If you have decided to transfer your sole trading business to a limited company the reasons will often be tax focussed and you will have considered the tax implication of doing so. Of course, you will wish to choose the most tax efficient option available to you and when transferring your business the most tax advantageous way, it’s all in the timing.
One way of withdrawing money out from your new company is by transferring (selling) the goodwill generated in your unincorporated business (as a sole trader) to the limited company. This creates a loan within the new company that you are then able to draw out once there is enough cash.
Whilst capital gains tax is payable on the goodwill asset sold to the business (and in the year it is sold), the tax rate payable on capital gains is less than that paid on income.
Anti-avoidance rules prevent business asset disposal relief (BADR) applying on capital gains made from transferring goodwill from an unincorporated business to a limited company. But it is still possible to achieve a 10% tax rate, here’s how!
Goodwill is generated by selling a business that is a going concern and represents a certain value (and potential competitive advantage) that may be obtained by one company when it purchases another. The value of a company’s brand name, solid customer base, good customer relations, good employee relations, and any patents or proprietary technology represent some examples of goodwill.
There used to be a capital gains tax advantage from transferring the goodwill generated in an unincorporated business to a limited company. Almost a decade ago the government blocked this advantage and introduced anti-avoidance rules.
Individuals were able to transfer the value of goodwill to their new limited company by crediting their directors loan account with the value of goodwill generated from their business as a sole trader, creating a directors loan.
They were paying capital gains tax on their sale of asset at the BADR rate after knocking off their capital gains tax exemption. This meant they could draw out the loan as payment for goodwill rather than paying themselves a wage through their new company in the start up stages until the loan was fully repaid. Tax was paid on the capital gain in the year it was sold but tax was paid at a much lower rate than if it was taken as a salary or dividends, depending upon the value of goodwill.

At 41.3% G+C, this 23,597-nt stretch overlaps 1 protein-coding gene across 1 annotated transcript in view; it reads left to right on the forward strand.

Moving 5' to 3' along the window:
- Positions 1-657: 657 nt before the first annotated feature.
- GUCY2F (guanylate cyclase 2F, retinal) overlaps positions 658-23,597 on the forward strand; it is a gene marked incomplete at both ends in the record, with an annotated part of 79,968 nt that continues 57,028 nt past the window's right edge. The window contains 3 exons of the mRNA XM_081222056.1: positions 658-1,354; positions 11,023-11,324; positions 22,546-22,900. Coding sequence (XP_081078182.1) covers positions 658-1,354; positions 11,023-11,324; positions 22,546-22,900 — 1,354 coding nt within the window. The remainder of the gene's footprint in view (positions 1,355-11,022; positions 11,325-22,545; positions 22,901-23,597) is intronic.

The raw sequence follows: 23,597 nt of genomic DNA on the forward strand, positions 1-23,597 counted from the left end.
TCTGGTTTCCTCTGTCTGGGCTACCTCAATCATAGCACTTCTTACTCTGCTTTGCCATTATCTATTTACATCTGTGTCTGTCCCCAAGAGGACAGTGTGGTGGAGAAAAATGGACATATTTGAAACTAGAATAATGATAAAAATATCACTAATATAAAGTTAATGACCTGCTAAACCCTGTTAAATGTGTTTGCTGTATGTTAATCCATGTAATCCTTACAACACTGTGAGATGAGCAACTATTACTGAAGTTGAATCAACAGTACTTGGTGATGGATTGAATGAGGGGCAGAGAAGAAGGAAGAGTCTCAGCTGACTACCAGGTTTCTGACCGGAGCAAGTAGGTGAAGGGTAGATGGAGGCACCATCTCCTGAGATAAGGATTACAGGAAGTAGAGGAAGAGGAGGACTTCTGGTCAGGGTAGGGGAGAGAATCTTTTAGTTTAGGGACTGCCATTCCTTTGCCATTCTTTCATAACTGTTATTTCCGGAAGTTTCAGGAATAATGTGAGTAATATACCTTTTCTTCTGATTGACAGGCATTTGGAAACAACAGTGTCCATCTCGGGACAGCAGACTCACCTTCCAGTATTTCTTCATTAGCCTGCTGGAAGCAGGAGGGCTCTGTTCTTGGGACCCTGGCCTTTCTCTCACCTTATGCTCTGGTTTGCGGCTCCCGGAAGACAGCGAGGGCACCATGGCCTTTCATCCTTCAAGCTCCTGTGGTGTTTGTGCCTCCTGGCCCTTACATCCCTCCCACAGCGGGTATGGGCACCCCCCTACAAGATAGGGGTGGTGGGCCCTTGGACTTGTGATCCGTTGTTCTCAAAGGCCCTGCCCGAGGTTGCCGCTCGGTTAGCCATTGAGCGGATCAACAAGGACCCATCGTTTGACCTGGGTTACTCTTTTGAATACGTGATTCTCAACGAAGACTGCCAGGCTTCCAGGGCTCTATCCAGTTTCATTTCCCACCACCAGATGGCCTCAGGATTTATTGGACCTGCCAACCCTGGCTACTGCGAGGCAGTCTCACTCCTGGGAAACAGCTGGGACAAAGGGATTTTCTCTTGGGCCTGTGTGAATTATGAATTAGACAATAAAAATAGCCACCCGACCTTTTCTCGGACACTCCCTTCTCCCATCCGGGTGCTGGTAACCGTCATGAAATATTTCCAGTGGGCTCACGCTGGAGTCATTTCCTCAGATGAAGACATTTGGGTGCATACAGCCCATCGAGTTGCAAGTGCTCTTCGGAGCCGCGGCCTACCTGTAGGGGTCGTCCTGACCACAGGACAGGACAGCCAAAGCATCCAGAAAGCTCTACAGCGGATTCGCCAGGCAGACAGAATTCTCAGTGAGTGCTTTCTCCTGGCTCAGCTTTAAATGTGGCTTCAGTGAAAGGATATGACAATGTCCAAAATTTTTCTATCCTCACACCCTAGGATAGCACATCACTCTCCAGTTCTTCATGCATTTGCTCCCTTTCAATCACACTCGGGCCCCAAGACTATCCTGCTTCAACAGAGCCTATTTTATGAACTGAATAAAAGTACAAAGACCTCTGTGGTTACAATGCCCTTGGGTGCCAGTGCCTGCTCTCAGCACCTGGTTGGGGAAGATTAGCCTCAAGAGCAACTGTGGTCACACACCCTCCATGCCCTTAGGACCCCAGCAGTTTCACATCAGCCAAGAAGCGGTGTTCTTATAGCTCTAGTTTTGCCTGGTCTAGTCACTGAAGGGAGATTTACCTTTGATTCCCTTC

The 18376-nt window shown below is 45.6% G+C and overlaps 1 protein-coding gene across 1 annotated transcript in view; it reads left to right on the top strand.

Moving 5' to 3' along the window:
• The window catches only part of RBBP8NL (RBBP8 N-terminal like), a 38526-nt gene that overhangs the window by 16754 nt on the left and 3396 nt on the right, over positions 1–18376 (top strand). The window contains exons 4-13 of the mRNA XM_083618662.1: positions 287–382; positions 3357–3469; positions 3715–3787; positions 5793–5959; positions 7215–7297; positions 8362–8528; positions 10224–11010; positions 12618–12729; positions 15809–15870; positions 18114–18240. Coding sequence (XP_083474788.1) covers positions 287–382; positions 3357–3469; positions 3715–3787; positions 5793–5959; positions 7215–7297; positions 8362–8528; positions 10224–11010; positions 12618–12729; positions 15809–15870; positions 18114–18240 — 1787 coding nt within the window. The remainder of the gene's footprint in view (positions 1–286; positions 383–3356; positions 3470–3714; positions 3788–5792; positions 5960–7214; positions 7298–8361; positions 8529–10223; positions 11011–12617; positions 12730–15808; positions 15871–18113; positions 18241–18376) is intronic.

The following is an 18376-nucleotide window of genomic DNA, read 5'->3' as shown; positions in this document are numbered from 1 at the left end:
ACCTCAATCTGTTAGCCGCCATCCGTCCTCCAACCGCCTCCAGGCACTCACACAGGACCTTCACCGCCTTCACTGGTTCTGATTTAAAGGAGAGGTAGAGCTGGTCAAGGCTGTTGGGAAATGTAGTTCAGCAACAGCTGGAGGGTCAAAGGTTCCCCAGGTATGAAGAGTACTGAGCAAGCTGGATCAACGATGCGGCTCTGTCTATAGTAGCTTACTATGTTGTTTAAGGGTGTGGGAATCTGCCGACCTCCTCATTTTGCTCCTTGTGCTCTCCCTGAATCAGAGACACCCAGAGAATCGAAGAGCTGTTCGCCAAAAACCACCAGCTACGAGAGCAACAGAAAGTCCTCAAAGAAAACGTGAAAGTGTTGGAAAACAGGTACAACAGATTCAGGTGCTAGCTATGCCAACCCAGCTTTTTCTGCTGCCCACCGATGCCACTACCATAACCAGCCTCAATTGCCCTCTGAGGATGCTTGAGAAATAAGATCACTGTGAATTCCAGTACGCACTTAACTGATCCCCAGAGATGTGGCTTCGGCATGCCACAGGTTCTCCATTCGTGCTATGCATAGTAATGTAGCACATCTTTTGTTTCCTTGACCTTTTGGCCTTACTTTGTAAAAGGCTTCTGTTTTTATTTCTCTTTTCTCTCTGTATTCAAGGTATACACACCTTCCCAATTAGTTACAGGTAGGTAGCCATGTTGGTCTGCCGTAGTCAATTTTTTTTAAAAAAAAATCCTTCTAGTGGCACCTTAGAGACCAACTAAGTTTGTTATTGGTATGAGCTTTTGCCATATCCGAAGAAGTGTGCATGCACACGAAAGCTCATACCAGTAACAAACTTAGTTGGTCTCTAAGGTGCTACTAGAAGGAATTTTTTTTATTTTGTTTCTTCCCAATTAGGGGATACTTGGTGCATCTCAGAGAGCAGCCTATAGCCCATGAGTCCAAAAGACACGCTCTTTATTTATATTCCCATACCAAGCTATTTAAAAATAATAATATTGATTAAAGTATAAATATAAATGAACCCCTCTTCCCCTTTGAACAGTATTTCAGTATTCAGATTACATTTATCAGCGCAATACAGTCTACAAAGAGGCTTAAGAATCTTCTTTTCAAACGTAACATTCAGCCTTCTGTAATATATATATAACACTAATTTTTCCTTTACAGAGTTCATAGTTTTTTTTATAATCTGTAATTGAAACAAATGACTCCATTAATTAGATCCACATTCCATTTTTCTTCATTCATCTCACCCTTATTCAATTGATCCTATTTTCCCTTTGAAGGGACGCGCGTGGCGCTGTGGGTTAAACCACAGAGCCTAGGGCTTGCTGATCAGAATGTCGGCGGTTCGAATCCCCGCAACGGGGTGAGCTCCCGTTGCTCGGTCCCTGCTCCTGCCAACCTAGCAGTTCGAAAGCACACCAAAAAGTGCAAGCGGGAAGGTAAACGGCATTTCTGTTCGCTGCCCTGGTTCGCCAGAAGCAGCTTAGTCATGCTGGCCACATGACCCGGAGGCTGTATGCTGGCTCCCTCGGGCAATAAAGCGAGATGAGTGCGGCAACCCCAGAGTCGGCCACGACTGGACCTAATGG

Limited company set up – All in the timing
While the tax break using BADR is no longer allowed, a 10% tax rate might still be possible when transferring goodwill to a limited company. This is because in 2016 the standard corporation tax rates were reduced from 28% and 18% to 20% and 10% depending on the rate of income tax that applied.
By setting up your limited company and transferring your business early in the tax year rather than at the end and drawing on the directors loan rather than taking a salary or dividends, some of the capital gain on the value of the goodwill transferred to the company will be fall in the basic rate band and so an equivalent part of the gain will be taxed at 10%.
When calculating the capital gain (goodwill), market value is substituted for the actual consideration where the parties are connected and where the price paid for goodwill exceeds market value, the excess amount may be treated as a dividend. Determining the value of goodwill is not as straight forward as it would seem.
Depending on the circumstances, incorporation relief or gift relief may be available to defer the gain.
For further information regarding capital gains tax or any other topic, please contact us https://www.argyleaccountingltd.com/contact-us/
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